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Arts & Culture

It’s not what you know but who you know

Photo by Ryan Holloway on Unsplash



Part 5

Education Assessment was, as I suspected, fairly straight forward, although the spelling errors in the test paper were palpable. I passed with level two English and Maths, and was asked to choose what I would like to study. The options were fairly limited, and I chose Media studies, and Peer Mentoring. The most common options were Barbering, English and Maths. Within a couple of days I received a slip through the door to advise that I would be starting the peer mentoring course the following Monday.

Meanwhile, I had a new cell-mate. Wayne was a mixed race guy, very funny, and what one might term a career criminal. He had been in and out of prison for his entire life, and most recently been arrested for art theft. He stopped short of claiming innocence, but quickly asserted that the Police had no evidence! He was also friends with, or knew a number of people in the same social circle as me, particularly those within the fashion and media industries. We spent a good few hours exchanging stories about the different ones we both knew.

Within half a day of his arrival, he had disappeared and arrived half and hour later sporting a three foot long piece of wire, which he managed to jam into the aerial socket on the wall,and connect to the points on the television, giving us the full compliment of 8 TV channels. This was luxury compared to what I had coped with so far, and very soon we were comparing ideas over the current political situation with David Cameron’s negotiation with the EU in order to get a better deal for Britain. He was a staunch labour supporter and we had many a heated discussion from opposing sides of the fence. At least it made the time go a little quicker!

He also knew his way around the prison so could advise me on where everything was, and how to get access to the things I needed, which was huge help because to date the staff had been less than forthcoming about anything at all. They seemed to think you just automatically knew about everything, but this was completely new to me, and I was literally like a fish out of water! He took me out to the Exercise yard, which was just an area about the size of two tennis courts, with a path around the outside of it, and a cluster of steel outdoor exercise bars in one corner. Frankly it was as boring as being stuck inside the cell, and colder, with no option but to walk aimlessly around and around the track in an anticlockwise direction, like ants on a pavement crack. There was also a gym, somewhere hidden amongst the bowels of the buildings, but I had yet to work out how to organise the induction necessary to access it.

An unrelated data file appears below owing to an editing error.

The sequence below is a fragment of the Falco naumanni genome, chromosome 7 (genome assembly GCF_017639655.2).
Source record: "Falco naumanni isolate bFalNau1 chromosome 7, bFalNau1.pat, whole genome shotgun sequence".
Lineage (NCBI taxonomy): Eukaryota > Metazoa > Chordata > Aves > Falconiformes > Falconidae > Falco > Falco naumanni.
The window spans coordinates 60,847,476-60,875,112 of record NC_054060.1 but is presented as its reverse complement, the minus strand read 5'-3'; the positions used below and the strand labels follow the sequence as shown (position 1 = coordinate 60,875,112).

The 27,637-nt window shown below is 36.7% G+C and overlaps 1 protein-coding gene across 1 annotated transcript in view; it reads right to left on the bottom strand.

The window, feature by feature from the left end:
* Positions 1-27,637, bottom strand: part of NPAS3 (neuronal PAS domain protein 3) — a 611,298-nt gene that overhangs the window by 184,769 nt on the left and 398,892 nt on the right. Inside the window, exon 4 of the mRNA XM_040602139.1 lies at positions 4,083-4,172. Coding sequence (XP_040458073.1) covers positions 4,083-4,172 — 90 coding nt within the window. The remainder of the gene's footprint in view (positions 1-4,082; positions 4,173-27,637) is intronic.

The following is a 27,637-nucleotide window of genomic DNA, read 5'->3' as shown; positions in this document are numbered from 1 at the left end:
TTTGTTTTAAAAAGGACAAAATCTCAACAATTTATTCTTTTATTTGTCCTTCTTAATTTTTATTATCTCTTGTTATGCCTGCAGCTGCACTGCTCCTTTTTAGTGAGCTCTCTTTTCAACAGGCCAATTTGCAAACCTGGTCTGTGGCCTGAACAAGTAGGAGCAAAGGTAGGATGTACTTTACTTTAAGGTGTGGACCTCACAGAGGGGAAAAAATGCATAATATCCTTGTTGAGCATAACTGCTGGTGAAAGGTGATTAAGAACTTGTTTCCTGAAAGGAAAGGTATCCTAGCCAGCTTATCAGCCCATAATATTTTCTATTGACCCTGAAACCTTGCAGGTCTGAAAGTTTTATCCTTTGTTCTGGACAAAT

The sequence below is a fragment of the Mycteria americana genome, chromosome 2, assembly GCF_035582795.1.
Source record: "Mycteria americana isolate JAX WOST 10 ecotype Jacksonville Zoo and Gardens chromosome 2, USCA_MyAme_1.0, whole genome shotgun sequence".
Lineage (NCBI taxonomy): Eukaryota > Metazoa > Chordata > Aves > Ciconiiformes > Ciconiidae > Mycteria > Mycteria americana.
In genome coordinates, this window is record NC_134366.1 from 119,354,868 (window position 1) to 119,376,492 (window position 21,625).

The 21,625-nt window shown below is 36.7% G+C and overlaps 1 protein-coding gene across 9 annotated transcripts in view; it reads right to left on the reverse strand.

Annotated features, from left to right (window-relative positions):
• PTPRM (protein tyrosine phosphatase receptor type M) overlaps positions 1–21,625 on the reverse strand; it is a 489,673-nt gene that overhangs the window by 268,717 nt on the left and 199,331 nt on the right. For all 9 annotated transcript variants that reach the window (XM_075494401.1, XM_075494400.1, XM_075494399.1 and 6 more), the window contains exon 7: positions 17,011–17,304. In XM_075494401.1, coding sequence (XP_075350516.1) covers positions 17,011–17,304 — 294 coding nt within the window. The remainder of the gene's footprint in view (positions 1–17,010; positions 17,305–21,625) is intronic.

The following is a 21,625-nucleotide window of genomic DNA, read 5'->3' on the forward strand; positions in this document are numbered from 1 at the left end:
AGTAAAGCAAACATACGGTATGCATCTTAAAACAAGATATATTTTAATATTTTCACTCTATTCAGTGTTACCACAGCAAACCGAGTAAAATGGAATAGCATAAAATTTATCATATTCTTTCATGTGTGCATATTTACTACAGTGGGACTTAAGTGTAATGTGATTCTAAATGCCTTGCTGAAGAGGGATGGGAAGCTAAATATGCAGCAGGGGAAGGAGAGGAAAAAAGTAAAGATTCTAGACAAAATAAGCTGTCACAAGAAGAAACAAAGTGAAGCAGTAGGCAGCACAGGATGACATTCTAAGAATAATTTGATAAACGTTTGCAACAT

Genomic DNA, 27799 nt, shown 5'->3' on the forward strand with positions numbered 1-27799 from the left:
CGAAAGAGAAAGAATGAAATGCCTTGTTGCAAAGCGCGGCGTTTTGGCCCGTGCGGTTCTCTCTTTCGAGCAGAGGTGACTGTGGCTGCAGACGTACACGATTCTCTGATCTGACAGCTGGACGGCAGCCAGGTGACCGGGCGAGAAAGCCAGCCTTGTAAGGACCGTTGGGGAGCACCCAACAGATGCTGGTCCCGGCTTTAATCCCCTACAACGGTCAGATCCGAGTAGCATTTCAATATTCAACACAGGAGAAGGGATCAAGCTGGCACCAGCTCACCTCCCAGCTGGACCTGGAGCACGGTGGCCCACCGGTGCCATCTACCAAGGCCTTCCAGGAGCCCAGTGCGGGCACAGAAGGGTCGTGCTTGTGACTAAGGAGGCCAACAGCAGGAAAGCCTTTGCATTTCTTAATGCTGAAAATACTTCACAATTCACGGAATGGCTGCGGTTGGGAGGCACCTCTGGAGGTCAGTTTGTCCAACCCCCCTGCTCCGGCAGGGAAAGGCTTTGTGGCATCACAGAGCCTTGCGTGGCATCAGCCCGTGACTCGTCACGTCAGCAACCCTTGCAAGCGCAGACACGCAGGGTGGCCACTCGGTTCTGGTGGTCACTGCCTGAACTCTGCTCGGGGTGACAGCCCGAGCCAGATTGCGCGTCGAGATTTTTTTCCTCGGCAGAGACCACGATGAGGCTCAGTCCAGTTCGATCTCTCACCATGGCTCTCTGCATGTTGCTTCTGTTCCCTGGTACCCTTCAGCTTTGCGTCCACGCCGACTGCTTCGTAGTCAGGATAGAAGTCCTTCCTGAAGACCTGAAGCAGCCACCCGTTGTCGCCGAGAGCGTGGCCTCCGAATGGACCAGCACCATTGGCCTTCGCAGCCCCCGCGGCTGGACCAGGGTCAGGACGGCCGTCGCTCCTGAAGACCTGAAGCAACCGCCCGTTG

Back in our cell, and talk turned to ‘Jubilee wing’. Wayne was adamant he was going to get a transfer there, so it looked like we would be going together. A couple of days earlier, A young woman from Phoenix Futures had come to visit me, to discuss my drug addiction issues and talk about how they could help me. As far as I was concerned, I didn’t have any drug addiction issues, but I had since learned that Jubilee Wing was a special wing specifically for those who did, so fuck it, if they were telling me I had addiction issues, and it meant getting better quality accommodation and preferential treatment because of it, I would bloody well accept that I had drug addiction issues,and take whatever I could get. She also suggested I should fill out some work sheets on various drug related issues, intimating that it would help my case if I had done them before I went to court. Lets face it, I didn’t have anything better to do, so I agreed and had spent the past few days working through them all. In return she said that she could see that I was serious about addressing my addiction problems, and would make sure I got priority on the list to be transferred to the sainted Jubilee Wing.

Apparently, according to Wayne, we would be unlocked for most of the day, and would have access to a kitchen where we could cook our own food, and in return all we had to do was submit to a piss test every now and then, and attend chat sessions about our drug problems. What, I asked, were his addiction problems? ‘Oh, I don’t have any, but I know one of the guards over there, We went to High School together,and he’s said he can get me over there. He’s coming to get me in the next couple of days.’ It seemed it was not what you knew, but who you knew in prison too!

Double Bubble

Double Bubble is the third book in The Chemsex Trilogy — a series of books written by Cameron Yorke about his experience with Chemsex, addiction, and imprisonment in the UK.